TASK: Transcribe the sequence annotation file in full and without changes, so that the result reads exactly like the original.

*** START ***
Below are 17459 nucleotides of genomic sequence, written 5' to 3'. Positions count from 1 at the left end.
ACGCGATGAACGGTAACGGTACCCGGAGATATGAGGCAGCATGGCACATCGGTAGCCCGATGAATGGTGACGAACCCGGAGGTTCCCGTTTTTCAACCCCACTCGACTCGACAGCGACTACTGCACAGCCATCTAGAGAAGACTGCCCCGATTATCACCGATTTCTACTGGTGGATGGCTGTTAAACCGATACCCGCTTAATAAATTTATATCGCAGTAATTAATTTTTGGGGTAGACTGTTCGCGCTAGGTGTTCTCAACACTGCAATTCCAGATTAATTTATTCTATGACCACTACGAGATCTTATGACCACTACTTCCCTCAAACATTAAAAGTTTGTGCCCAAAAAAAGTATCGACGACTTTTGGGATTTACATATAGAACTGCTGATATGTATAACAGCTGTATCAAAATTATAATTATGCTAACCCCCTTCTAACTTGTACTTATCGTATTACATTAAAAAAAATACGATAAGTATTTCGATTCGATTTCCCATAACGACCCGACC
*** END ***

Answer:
Below are 17459 nucleotides of genomic sequence, written 5' to 3'. Positions count from 1 at the left end.
ACGCGATGAACGGTAACGGTACCCGGAGATATGAGGCAGCATGGCACATCGGTAGCCCGATGAATGGTGACGAACCCGGAGGTTCCCGTTTTTCAACCCCACTCGACTCGACAGCGACTACTGCACAGCCATCTAGAGAAGACTGCCCCGATTATCACCGATTTCTACTGGTGGATGGCTGTTAAACCGATACCCGCTTAATAAATTTATATCGCAGTAATTAATTTTTGGGGTAGACTGTTCGCGCTAGGTGTTCTCAACACTGCAATTCCAGATTAATTTATTCTATGACCACTACGAGATCTTATGACCACTACTTCCCTCAAACATTAAAAGTTTGTGCCCAAAAAAAGTATCGACGACTTTTGGGATTTACATATAGAACTGCTGATATGTATAACAGCTGTATCAAAATTATAATTATGCTAACCCCCTTCTAACTTGTACTTATCGTATTACATTAAAAAAAATACGATAAGTATTTCGATTCGATTTCCCATAACGACCCGACC